2011.49 | December Retail Tech Links

Queuing  – This is always topical in discussions with retail clients, and something on which everyone has an opinion.  Check out this WSJ article on queuing and the various strategies retailers are using during the 2011 Christmas season to make the consumers’ wait more entertaining, faster, and productive – or at least enhance that perception.   I prefer a single to multiple queue myself.

Google Store – I was slow catching this one, but apparently Google opened up a Chromezone store in the UK; confusing the masses who thought their apps were free.  Apparently they are using it to push Chromebooks.   I guess they didn’t want to leave Apple and Microsoft to go it alone.  Can’t wait until Facebook starts opening stores – it’s the only natural progression.

Wantful – If you’re having a hard time picking Christmas gifts this year, here’s a tool to help you out.  Visit Wantful, answer a few questions about your giftee, and the site will provide 16 curated options.  They will deliver a custom printed book to deliver to your gift target.   They can then pick their favourite from the list and it will be shipped to them.

Boo.ly – While you’re finishing up your Christmas shopping, or searching for New Year’s deals, you can price check by using an add-on from Boo.ly with your browser. Boo.ly will provide information on competitive pricing, coupons and deals based on only your searches; whatever engine you may prefer.  One more challenge for retailers to navigate in the time of increasing price transparency.

Window Shopping Online – People like to window shop.  Amazon’s longtime Windowshop beta provides a slightly different online shopping experience, but TurnHills.com provides a more literal online window shopping experience, with actual photos of storefront windows of major brands.  In the same vein, Google has been talking about their Business Photos and integrating them with Google Streetview for some time.

2011.01 | Articles of Note

A few interesting retail based articles from over the holiday season:

  • I find the multiple to single queues found in banks and some retail stores to be my favourite, but not everyone sees it.   Consider why it seems you always pick the wrong line.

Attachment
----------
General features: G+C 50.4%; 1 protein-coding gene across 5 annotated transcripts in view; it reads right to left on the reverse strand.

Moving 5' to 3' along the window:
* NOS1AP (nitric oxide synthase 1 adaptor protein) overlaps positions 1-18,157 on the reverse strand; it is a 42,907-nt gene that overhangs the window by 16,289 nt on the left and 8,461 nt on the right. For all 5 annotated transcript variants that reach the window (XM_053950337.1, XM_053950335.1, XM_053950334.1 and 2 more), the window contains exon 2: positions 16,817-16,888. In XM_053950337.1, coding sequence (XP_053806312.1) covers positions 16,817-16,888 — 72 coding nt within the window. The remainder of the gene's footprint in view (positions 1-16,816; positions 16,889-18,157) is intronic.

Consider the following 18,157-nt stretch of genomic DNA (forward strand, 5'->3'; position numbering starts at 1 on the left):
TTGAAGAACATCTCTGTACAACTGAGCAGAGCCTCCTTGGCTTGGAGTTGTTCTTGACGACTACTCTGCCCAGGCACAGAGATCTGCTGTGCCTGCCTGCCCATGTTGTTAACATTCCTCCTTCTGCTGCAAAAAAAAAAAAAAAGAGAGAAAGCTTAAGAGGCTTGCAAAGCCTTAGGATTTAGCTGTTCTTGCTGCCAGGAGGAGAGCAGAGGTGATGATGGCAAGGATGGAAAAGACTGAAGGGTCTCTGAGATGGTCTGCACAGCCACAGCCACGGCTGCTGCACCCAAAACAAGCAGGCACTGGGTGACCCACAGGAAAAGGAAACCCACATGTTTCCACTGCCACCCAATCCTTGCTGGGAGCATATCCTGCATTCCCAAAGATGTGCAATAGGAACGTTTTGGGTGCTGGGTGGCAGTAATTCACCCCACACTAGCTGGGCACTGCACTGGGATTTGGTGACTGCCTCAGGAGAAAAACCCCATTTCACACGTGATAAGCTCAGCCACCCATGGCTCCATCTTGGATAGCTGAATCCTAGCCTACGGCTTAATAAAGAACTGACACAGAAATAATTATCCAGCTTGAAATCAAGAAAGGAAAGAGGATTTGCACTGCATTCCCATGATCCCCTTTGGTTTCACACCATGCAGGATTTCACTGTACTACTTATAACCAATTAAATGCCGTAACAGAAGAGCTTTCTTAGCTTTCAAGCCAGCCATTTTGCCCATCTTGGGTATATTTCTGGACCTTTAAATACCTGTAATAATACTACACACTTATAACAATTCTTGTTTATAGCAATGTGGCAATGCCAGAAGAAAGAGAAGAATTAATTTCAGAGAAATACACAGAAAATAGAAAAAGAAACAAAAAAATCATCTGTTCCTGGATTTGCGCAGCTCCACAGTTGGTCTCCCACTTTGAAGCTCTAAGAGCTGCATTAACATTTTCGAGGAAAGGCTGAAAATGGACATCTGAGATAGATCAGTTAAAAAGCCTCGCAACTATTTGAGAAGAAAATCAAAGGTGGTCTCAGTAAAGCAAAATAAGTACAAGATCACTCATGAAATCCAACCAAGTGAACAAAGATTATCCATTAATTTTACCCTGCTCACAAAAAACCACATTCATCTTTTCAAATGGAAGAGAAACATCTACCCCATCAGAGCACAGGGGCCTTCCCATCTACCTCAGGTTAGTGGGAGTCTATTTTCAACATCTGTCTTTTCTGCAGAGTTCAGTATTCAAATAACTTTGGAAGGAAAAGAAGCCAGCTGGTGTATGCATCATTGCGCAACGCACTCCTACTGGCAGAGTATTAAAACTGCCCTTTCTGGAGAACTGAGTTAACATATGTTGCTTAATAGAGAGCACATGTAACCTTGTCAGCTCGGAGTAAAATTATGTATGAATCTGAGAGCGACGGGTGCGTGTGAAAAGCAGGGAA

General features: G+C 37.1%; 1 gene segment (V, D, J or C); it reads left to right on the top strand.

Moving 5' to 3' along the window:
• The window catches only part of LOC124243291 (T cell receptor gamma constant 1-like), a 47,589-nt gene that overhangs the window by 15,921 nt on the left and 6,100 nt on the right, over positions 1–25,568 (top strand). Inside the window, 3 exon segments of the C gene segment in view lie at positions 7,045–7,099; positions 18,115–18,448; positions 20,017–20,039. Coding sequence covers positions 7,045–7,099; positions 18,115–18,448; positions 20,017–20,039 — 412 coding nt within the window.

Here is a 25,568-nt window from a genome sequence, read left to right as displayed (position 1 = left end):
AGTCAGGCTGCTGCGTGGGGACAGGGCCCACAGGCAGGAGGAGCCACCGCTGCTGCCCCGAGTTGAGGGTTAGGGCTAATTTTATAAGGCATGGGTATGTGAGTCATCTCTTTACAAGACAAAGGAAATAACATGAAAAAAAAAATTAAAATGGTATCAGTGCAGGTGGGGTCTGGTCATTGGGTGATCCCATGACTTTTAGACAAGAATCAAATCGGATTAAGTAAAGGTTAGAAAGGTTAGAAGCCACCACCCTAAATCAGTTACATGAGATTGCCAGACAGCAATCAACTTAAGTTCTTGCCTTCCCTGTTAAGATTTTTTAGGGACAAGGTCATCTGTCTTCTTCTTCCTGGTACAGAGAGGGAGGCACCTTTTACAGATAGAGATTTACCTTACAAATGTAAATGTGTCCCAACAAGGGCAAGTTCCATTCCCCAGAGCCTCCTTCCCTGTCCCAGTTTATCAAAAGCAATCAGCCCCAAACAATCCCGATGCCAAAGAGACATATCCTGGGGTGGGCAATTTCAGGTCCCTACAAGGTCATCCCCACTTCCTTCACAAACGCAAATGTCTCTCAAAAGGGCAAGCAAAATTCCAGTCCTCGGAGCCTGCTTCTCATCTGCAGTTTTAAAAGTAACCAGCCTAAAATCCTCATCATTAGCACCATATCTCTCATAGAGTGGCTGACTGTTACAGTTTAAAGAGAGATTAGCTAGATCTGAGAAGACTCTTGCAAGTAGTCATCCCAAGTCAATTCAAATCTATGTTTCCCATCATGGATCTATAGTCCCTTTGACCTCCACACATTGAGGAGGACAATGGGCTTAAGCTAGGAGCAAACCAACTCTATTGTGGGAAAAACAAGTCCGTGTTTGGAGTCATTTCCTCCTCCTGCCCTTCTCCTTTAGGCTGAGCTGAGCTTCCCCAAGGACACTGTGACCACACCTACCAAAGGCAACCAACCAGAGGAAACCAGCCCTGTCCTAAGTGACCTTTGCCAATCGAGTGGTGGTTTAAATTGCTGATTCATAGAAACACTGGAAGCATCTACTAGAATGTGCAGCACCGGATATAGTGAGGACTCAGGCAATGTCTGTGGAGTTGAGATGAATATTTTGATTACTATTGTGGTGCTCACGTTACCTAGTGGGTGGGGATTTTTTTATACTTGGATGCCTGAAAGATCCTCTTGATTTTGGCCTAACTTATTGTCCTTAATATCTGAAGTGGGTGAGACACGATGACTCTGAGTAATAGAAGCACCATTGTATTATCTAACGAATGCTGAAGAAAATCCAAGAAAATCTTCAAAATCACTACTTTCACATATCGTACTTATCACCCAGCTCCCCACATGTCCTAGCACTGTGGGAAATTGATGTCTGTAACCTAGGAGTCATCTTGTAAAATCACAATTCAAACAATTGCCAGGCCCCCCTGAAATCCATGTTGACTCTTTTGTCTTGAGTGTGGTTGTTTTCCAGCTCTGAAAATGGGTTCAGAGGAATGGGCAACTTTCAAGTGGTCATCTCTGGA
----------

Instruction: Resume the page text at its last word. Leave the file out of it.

• Square ships their payment at iPhone dongle and application.  Check out an unboxing.
  • Researchers at Cornell have put together a 3D food printer.  This could change food distribution for QSRs restaurants of all sorts in the future
  • While not overtly a retail technology, this iteration of the Cooper Mini App and its car integration certainly sets the stage for increasing integration between vehicles and retailers. Adding in the element of gaming to compare yourself with other drivers is a fascinating element as well.

2009.37 | More Solutions: Less Waiting

Nobody wants to wait in line – NCR’s buzzback survey for 2009 as well as those over the past few years provide numbers for the proof you don’t need as a consumer.

The recent article in the Wall Street Journal on waiting in line and the linked Numbers Guy blog post provide some interesting insight on single versus multiple line queueing and the impact of using one versus the other in a retail environment. In an attempt to address some of the shortcomings of single queues, JC Penney is testing a queueing solution provided by Lawrence to smooth front end throughput.


Table Top Media is attempting to implement table based self checkout at casual dining destinations like Chili’s and Applebee’s. Their system avoids the awkward wait between finishing your meal and attempting to get the bill by allowing access to the bill and payment directy at the table via a kiosk. It’s a great idea, but as a colleauge indicated, one has to wonder how one can tell who’s paying and who’s going to run out on the bill. Ideally there is security built in to the system to notify the servers and host staff whether a table has tendered or not.

Long a user of single queues, Best Buy has also started up BestBuy IdeaX. Much like MyStarbucksIdea discussed earlier on this blog, this solution allows consumer facing organizations an opportunity to obtain ‘free’ consulting – good or bad – as well as keep their finger on the pulse of what customers are feeling. The voting section reveals some interesting ideas NCR could assist with – electronic receiptscustomer service kiosks and more.

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